Sasha Kogan | Cameroon
Home: New York City
Photo: Unbridled joy: kids in the village. Photo by Sasha Kogan
In the earliest hours of the morning, when the air is still somewhat cool, the sun brings with it the sounds of roosters calling and the cries of baby goats, indistinguishable from the cries of baby humans. The mosquito net slightly filters the incoming light as I rise up from the rectangular piece of foam on which I sleep. Furniture here needs to be made by the village carpenter; I still don’t have a bed frame. Calvin the kitten jumps onto my lap and meows loudly to tell me that he needs sardines right now.
The children here are resourceful geniuses. They build skateboards and scooters out of wood and rusty nails they find. Calvin’s empty sardine boxes become little cars pulled on bits of string. The kids play outside, shoeless, shrieking in French and Kako and Fulfulde.
“The children here are resourceful geniuses.” Photo by Sasha Kogan
I work on my Community Needs Assessment, a seemingly endless document due in the beginning of March to collect and analyze data about village resources and health problems. I have learned through home visit questionnaires, community relay workers, and health center and village chiefs that the women here usually start having children at 14; that people rarely know the importance of using condoms; that babies often die from malaria; and that there is a lack of vegetables causing intense problems with malnutrition in children. I have also learned that the women are some of the strongest people in the world and share whatever they have without question. That when I am being harassed by men or if I shed a few tears missing home, I am immediately protected, supported, and loved. Though I am often alone here, I have never been lonely.
Trying to describe New York to people here is almost as difficult as describing this place to Americans. I shift between the two worlds, both alien planets to each other, both different versions of normal to me now.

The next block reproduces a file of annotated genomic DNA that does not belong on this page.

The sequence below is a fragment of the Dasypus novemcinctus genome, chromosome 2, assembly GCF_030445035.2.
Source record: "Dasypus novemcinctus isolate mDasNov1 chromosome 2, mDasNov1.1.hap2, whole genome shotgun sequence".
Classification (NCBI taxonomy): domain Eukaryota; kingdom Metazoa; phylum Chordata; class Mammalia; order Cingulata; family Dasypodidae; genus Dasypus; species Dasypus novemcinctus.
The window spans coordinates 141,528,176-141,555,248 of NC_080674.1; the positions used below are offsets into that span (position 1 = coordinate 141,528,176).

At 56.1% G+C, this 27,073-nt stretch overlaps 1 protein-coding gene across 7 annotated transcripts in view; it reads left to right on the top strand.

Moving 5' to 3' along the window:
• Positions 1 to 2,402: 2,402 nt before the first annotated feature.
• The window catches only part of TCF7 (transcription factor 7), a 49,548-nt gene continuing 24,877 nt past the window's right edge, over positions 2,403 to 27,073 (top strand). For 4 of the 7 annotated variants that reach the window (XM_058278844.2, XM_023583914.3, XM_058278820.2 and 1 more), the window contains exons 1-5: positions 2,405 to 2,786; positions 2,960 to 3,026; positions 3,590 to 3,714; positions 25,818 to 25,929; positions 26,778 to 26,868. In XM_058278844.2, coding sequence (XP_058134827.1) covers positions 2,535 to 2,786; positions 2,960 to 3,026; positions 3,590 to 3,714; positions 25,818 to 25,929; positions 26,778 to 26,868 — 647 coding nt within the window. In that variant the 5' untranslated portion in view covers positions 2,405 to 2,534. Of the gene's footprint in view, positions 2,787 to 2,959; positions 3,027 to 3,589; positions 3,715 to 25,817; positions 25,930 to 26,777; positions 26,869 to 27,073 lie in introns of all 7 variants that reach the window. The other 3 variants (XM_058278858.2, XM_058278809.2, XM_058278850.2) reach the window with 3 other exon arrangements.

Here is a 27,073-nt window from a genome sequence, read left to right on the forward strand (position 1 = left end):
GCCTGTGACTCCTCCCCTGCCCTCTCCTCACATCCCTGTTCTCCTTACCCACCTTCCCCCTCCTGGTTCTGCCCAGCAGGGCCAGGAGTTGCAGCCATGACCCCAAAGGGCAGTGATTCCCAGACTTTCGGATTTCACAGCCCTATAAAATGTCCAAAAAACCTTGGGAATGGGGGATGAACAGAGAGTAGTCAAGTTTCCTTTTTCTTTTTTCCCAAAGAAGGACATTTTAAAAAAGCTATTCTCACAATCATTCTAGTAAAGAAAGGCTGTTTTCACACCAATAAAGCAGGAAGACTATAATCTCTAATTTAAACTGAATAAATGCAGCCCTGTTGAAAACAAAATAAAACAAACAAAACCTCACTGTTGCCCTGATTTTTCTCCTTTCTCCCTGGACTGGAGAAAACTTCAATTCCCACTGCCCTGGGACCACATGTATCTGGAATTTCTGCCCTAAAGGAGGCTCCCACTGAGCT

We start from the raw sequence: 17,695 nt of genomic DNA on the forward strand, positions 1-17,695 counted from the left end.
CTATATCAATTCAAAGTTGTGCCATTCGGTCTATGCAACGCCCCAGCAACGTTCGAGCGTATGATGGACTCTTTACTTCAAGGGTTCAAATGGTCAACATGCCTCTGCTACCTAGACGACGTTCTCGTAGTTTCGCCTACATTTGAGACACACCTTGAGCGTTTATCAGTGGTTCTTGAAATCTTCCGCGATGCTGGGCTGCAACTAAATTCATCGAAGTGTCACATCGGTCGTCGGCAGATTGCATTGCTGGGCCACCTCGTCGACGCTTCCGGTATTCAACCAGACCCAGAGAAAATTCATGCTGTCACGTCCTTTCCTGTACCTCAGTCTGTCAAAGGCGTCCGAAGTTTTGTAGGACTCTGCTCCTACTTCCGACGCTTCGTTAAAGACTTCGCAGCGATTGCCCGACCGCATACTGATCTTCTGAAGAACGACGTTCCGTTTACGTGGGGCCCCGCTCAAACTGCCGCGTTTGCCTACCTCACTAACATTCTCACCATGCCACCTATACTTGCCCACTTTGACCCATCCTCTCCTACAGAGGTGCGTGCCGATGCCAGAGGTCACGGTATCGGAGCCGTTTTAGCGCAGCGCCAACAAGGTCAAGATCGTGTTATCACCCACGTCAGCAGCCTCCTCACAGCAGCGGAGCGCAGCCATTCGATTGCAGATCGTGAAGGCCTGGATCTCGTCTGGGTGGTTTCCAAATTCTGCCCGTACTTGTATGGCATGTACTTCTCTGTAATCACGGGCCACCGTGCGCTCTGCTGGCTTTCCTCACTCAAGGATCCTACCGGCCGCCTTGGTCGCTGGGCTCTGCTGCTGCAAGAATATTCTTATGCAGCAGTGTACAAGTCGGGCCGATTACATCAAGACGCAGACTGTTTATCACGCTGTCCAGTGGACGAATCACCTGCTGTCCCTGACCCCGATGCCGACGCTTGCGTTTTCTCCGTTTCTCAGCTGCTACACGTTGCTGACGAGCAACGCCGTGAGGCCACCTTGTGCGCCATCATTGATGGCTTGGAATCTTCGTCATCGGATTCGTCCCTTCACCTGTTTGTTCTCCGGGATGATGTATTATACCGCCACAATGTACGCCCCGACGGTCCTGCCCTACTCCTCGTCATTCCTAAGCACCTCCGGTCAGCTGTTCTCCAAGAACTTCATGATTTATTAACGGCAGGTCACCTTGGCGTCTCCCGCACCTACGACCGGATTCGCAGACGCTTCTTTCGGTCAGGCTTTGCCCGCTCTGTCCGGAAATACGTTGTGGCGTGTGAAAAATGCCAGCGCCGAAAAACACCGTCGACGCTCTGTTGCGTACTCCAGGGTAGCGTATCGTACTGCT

This village is 900 people in 200 houses made of mud slathered onto a frame of sticks and topped with roofs of palm fronds. The road is compact earth, which smothers the leaves in red-brown dust every time a car passes by. The surrounding jungle is a dense and leafy ecosystem where hunters bring back whatever meat they can find: deer, monkey, lizard, pangolin. Night falls fast, the same time every day all year round, bringing with it an intense scattering of stars. They ask why I look up so much, and I try to explain in my broken French the idea of light pollution back home. But trying to describe New York to people here is almost as difficult as describing this place to Americans. I shift between the two worlds, both alien planets to each other, both different versions of normal to me now.
I wake up in the middle of the night from vague and dark dreams, shifting figures of the people from my village in my field of vision but frustratingly out of reach. Mama Jean cries soundlessly, the same tears the day I left. The children are playing happily together, but never seeing me, even as I try to reach out to them. I wake up feeling a physical ache in my chest.
Only one member of my village has WhatsApp, the chief of my health center. Sometimes he sends a brief voice message from people I miss the most. I cling to every word. I play them over and over again just to hear their voices. Sometimes he will FaceTime me, though the service is so delayed I can only see a pixelated version of his face. But the chief and his smartphone are leaving the village soon, and my one broken connection to the world I knew will be lost.
The chief and his smartphone are leaving the village soon, and my one broken connection to the world I knew will be lost.
My time in Peace Corps was brief: six months in country, three months in village. There are not enough words to express the gratitude I feel for the time in Cameroon. Although it was sooner than expected, it’s important for me to be in America right now. I have seen the power of small and local changes in Peace Corps. And I am seeing how people in the States are mobilizing and calling for changes that are long overdue in this country. I feel hopeful that America can truly change, through grassroots movements the likes of which I have never seen. One day I will return to Cameroon. For now, there is more than enough work to do here.
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